By Councilor Samaras, request City Manager work with Lowell Police Superintendent to establish a dialogue with the supervisors of the Nesmith Street group home regarding security and supervision of youth under their trust. There have been an increased number of break-ins of cars in the neighborhood and Belvidere residents are concerned about the type of supervision being given.

By Councilor Leary, request City Manager provide a report to the City Council outlining the financial and infrastructure impact that the Ameresco has had for the city. The report should include savings or increased costs achieved to date by project, savings or additional costs expected in the future and any recommendations for the future as it relates to this program;

By Councilors Belanger, Leary, and Samaras, request City Manager reopen dialogue between the city and local business Unwrapped regarding the potential purchase or lease of city building at 268 Mt. Vernon Street. Councilor Belanger says this is a very impressive company and would like the city to do everything it can to keep the company here in Lowell since the company hopes to expand. Owner of company is present, says they have outgrown their present space and are turning away work. Would like to stay (they have 200 jobs).

By Councilor Rourke, request city manager explore establishing a 5 year property study and to create a formal living document of abandoned properties and their five year progress into healthy homes. The study would chart the progress from troubled to good properties.

Meeting adjourns at 8:05pm

8 Responses to Lowell City Council Meeting: May 24, 2016

  1. Brian says:

    Perhaps not having a master developer would be good for the Hamilton Canal District. A master developer needs scale to make the most money at the lowest cost. This lends to monotonous buildings and super blocks that are unfriendly to pedestrians, small business, street life, culture, community pride etc.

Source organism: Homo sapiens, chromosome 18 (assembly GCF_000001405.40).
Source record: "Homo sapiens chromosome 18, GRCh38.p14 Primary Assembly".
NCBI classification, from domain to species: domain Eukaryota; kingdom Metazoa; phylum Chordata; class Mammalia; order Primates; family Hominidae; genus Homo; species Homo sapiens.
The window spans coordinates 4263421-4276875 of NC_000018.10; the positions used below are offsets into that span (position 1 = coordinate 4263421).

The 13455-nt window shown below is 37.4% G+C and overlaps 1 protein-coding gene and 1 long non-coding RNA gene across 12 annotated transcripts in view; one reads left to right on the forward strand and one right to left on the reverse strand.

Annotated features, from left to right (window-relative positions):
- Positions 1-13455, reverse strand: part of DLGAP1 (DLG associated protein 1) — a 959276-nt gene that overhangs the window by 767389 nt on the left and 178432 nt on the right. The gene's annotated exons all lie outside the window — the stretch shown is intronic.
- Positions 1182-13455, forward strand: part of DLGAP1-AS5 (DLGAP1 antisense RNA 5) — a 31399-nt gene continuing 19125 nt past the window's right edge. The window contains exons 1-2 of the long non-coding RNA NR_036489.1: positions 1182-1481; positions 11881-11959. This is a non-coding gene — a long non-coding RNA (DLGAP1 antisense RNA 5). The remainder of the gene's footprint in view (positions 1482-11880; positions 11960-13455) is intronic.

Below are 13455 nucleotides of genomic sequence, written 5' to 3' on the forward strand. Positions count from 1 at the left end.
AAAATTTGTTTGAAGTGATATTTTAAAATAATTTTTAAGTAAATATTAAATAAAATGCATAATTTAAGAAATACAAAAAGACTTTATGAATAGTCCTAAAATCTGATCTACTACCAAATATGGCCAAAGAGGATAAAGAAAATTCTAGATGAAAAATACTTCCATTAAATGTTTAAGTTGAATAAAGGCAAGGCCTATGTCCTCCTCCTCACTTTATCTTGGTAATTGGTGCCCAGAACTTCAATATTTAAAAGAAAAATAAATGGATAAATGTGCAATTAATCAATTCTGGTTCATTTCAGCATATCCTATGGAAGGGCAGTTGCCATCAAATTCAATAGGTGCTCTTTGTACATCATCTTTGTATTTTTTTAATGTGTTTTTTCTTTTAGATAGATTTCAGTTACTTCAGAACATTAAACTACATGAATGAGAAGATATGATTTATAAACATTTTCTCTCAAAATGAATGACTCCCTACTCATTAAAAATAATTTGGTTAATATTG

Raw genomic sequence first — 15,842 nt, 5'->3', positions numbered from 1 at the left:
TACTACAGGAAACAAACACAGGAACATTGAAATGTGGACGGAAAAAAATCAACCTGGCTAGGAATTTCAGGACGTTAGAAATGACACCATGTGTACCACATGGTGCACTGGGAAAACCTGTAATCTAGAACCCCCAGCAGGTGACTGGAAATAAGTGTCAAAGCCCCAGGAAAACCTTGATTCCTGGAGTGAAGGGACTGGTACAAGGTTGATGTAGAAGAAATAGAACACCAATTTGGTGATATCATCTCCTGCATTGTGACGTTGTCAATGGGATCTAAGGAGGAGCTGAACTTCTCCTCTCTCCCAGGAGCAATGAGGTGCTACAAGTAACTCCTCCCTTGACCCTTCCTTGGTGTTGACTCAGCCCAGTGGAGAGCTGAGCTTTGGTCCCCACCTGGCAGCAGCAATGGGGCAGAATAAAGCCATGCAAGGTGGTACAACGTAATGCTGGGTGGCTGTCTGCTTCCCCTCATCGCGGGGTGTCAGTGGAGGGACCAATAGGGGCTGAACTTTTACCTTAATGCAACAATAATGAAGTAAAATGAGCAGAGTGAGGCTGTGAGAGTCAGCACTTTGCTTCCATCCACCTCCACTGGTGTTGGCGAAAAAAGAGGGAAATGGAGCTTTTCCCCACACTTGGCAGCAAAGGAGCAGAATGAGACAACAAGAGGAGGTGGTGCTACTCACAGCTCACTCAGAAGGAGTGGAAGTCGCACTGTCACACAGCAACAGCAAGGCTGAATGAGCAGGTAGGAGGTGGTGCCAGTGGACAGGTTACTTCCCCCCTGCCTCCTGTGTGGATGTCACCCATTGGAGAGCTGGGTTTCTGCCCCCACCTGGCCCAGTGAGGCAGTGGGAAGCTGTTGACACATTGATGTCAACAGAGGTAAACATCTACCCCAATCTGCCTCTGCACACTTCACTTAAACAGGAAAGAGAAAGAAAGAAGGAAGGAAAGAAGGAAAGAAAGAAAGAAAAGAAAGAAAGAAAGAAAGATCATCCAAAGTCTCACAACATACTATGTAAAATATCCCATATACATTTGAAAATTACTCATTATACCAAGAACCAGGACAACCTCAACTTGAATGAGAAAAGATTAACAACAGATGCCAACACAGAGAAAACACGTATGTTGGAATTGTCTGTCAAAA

Breaking up the parcels and selling them to various interests would hedge against bad design. We would still end up with some flops but we also end up with some gems. Most would be mediocre. This would also spread ownership around and vary the types and number of businesses making the HCD more resilient to downturns in the economy that evitably happen.

  2. linda says:

    I would like to know why Enel, and profitable company that owns the hydroplant that in no way serves the city and has no debt is allowed to have a PILOT deal.

  3. Brian says:

    There’s no such thing as a permanent bridge, only a less temporary one. Advocating for a new bridge isn’t about it being “temporary” but about getting more lanes. That it was called temporary is the hook, the soundbite, and what makes it memorable, but has no real bearing on why people want it replaced.